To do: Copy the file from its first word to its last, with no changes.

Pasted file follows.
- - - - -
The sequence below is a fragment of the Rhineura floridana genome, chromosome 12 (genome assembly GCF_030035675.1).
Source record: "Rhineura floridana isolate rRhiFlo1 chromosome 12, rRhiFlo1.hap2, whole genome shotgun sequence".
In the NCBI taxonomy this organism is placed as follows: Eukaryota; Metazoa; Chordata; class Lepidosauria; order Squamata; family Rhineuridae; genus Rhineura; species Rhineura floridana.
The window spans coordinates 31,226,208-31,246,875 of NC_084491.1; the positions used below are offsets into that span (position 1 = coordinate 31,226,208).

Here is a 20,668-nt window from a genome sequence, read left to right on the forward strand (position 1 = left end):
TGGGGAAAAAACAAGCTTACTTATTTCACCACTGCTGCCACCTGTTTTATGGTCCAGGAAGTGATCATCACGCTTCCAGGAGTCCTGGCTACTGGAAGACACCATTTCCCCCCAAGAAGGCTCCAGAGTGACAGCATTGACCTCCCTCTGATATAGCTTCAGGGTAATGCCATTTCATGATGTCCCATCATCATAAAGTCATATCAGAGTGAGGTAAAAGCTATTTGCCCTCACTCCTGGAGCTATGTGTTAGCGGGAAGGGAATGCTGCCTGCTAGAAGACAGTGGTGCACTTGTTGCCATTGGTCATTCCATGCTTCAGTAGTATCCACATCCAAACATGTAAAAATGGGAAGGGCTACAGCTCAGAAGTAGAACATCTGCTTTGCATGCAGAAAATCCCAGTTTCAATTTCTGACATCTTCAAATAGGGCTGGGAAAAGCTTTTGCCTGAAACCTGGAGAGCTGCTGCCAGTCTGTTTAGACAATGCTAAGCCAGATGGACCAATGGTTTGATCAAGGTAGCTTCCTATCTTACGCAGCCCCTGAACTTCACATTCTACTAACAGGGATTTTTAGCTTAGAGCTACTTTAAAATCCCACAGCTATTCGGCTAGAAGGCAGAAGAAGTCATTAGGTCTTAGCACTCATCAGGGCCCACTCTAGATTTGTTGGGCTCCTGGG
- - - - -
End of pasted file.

The sequence below is a fragment of the Rhineura floridana genome, chromosome 12 (genome assembly GCF_030035675.1).
Source record: "Rhineura floridana isolate rRhiFlo1 chromosome 12, rRhiFlo1.hap2, whole genome shotgun sequence".
In the NCBI taxonomy this organism is placed as follows: Eukaryota; Metazoa; Chordata; class Lepidosauria; order Squamata; family Rhineuridae; genus Rhineura; species Rhineura floridana.
The window spans coordinates 31,226,208-31,246,875 of NC_084491.1; the positions used below are offsets into that span (position 1 = coordinate 31,226,208).

Here is a 20,668-nt window from a genome sequence, read left to right on the forward strand (position 1 = left end):
TGGGGAAAAAACAAGCTTACTTATTTCACCACTGCTGCCACCTGTTTTATGGTCCAGGAAGTGATCATCACGCTTCCAGGAGTCCTGGCTACTGGAAGACACCATTTCCCCCCAAGAAGGCTCCAGAGTGACAGCATTGACCTCCCTCTGATATAGCTTCAGGGTAATGCCATTTCATGATGTCCCATCATCATAAAGTCATATCAGAGTGAGGTAAAAGCTATTTGCCCTCACTCCTGGAGCTATGTGTTAGCGGGAAGGGAATGCTGCCTGCTAGAAGACAGTGGTGCACTTGTTGCCATTGGTCATTCCATGCTTCAGTAGTATCCACATCCAAACATGTAAAAATGGGAAGGGCTACAGCTCAGAAGTAGAACATCTGCTTTGCATGCAGAAAATCCCAGTTTCAATTTCTGACATCTTCAAATAGGGCTGGGAAAAGCTTTTGCCTGAAACCTGGAGAGCTGCTGCCAGTCTGTTTAGACAATGCTAAGCCAGATGGACCAATGGTTTGATCAAGGTAGCTTCCTATCTTACGCAGCCCCTGAACTTCACATTCTACTAACAGGGATTTTTAGCTTAGAGCTACTTTAAAATCCCACAGCTATTCGGCTAGAAGGCAGAAGAAGTCATTAGGTCTTAGCACTCATCAGGGCCCACTCTAGATTTGTTGGGCTCCTGGG